In the last few months, Germany, Britain and France have criticized the Irish corporation tax law, which allows major companies to avoid taxes all around the world. The European Commission is now taking the lead to improve corporation tax laws within the EU. Even though, the Irish Department of Finance recently repeated how proud it was of its “3 Rs system”: Rate, Regime, and Reputation. Ireland has managed to develop a very attractive corporation tax law, appealing to quite a few multinational companies such as Google, Apple, Facebook or Amazon. Nevertheless, the amount of the Irish national debt leaves a doubt lingering about the success of the operation.
Find Your Kitchen: The Irish Delaware Effect
Ireland has created a European “Delaware effect”: the company tax rate is so low in this American state that 58% of publicly traded companies within the US choose to incorporate there. Ireland did pretty well: They dropped their own rate to 12.5%, while the average in Europe is above 20%, up to 33.3% in France. Some might call it a race-to-the-bottom, the different states trying desperately to have the lowest rate to attract big business activity; Ireland and Google consider it a race-to-the-top: countries improve their tax laws to attract companies.
A First Bite at the Tax: The Double Irish
Now that we know where, let’s start the proper legal cooking. This whole system is absolutely legal, it is all about tax avoiding, not tax evasion. As the CEO of an American multinational, you want to decrease the amount of tax you are paying. Lucky you, American law offers you an opportunity. First, you need a subsidiary in a foreign country; then, you develop a product together – for instance software – in a joint venture contract; thanks to the Cost Sharing Agreement, you retain use of the rights in the US, while the foreign Subsidiary company uses the rights in the rest of the world. So instead of paying from 15 to 35% of tax rate in the US on your activity in the rest of the world, you pay 12.5% to the Irish government. But why stop here? You can spice it up a bit!
You incorporate in Ireland, but if the “actual activity” takes place in another country, you can pay your taxes there instead of Ireland. Then, why not choose to operate in Bermuda, where the tax rate is 0%? The problem is then, that your actual activity should take place over there. So the subsidiary creates a second subsidiary, this one taxed in Ireland, and licenses to the Sub2 the rights to use the created software at the market price. In theory it should be the market price, according to the transfer pricing rule adopted in many OECD countries: two related companies are not allowed to price transfers above or below the market price, otherwise it would be too easy to circumvent tax laws. But the Irish are not strict on this regulation, so you can put up the price. The Sub 2 deducts the high licence price of its benefits, paying a tax on a low tax base, and the money goes then to the Bermudan company.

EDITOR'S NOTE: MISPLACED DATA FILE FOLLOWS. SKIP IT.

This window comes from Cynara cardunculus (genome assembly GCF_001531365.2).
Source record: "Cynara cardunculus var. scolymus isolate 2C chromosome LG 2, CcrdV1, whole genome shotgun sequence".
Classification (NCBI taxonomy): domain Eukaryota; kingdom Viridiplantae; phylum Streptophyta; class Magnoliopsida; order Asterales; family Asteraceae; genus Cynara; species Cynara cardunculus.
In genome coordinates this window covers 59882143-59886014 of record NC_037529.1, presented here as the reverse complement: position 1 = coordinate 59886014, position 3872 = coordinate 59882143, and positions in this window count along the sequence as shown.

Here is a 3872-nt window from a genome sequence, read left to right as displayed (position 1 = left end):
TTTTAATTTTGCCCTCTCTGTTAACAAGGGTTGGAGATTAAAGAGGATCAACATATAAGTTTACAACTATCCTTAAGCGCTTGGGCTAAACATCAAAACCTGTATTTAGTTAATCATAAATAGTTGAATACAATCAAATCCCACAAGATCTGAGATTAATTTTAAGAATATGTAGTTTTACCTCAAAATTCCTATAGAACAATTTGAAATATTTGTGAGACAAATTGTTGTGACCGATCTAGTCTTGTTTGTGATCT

In theory you should pay taxes on that transfer between the two subsidiaries. First, according to US tax law. But if the two Subs are considered as entities, no problem will be encountered with the US IRS, it is just seen as an internal reassignment of funds. As you can choose in the US if the companies have to be seen as separated or as a corporation, when you had to choose what Sub2 to Sub1 was, you “checked the box” so that Sub 2 is disregarded as one entity separate from Sub 1.
What about the Irish taxation on that money transfer? The icing on the cake is coming.
Still Hungry? Go for the Dutch Sandwich
On the one hand, Irish law allows you not to pay any taxes on certain International money transfers to other European Countries, such as the Netherlands. On the other hand, Dutch law does not tax them either. So you just need to create a shell company to transfer the money between the Irish companies, to transfer your money without to having to pay taxes. In the last Irish company paying tax in Bermuda, the corporate tax rate is 0%. You just need to let your money stew there until the next US tax amnesty allows you to repatriate it.
In 2011, on €12.4 billion profit made by Google in the rest of world, their tax bill in Ireland was €3.046 million.
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